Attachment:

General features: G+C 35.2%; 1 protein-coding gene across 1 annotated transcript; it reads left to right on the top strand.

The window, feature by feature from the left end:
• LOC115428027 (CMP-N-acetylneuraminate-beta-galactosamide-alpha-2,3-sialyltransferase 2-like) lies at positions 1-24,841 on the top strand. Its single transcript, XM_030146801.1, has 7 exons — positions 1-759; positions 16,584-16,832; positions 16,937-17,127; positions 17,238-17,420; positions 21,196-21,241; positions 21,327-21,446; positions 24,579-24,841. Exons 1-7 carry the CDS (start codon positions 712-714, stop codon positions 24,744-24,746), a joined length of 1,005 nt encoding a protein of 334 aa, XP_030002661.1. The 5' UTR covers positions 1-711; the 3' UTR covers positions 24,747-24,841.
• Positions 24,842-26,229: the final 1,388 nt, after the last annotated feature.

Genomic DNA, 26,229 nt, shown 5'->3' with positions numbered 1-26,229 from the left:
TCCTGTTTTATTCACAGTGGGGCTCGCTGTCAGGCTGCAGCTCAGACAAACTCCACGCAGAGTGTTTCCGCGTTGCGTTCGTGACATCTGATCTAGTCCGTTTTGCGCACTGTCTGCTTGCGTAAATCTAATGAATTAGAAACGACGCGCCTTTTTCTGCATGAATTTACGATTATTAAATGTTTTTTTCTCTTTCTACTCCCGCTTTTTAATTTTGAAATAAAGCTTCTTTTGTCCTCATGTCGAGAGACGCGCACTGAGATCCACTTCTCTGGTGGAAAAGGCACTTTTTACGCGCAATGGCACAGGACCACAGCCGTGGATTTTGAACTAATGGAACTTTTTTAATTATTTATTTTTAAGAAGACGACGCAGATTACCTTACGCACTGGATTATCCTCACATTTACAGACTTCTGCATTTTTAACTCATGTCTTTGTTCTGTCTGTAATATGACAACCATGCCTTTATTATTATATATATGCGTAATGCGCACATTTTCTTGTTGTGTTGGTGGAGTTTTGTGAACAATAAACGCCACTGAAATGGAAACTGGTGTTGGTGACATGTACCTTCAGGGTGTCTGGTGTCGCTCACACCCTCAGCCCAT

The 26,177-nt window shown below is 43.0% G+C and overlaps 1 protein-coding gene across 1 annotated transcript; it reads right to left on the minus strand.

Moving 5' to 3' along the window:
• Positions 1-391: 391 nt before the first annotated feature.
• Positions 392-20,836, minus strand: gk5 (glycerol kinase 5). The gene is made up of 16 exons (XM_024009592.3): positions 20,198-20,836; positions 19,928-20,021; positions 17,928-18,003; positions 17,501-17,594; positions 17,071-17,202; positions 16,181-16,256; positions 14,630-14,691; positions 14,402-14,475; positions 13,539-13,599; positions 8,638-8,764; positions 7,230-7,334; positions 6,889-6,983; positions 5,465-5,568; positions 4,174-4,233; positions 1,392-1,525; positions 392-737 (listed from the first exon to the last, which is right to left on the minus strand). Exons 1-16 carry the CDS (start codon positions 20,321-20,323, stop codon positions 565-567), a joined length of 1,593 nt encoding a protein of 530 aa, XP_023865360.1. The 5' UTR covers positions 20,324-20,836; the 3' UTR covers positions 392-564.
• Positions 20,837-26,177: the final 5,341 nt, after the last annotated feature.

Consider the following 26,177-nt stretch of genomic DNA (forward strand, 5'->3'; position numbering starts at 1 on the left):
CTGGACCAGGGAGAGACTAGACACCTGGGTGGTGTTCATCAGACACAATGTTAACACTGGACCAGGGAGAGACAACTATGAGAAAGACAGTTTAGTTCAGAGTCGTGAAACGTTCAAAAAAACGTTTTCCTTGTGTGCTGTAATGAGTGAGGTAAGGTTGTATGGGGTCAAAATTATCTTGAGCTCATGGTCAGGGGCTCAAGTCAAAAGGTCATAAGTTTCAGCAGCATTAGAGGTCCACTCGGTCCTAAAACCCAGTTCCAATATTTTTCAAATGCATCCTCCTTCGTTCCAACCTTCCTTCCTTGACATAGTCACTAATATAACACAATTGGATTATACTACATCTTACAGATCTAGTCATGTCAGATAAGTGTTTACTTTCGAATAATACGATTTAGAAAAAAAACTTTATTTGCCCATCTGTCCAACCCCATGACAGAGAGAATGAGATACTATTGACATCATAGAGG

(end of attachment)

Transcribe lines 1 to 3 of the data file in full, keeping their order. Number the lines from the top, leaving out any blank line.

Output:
General features: G+C 35.2%; 1 protein-coding gene across 1 annotated transcript; it reads left to right on the top strand.

The window, feature by feature from the left end:
• LOC115428027 (CMP-N-acetylneuraminate-beta-galactosamide-alpha-2,3-sialyltransferase 2-like) lies at positions 1-24,841 on the top strand. Its single transcript, XM_030146801.1, has 7 exons — positions 1-759; positions 16,584-16,832; positions 16,937-17,127; positions 17,238-17,420; positions 21,196-21,241; positions 21,327-21,446; positions 24,579-24,841. Exons 1-7 carry the CDS (start codon positions 712-714, stop codon positions 24,744-24,746), a joined length of 1,005 nt encoding a protein of 334 aa, XP_030002661.1. The 5' UTR covers positions 1-711; the 3' UTR covers positions 24,747-24,841.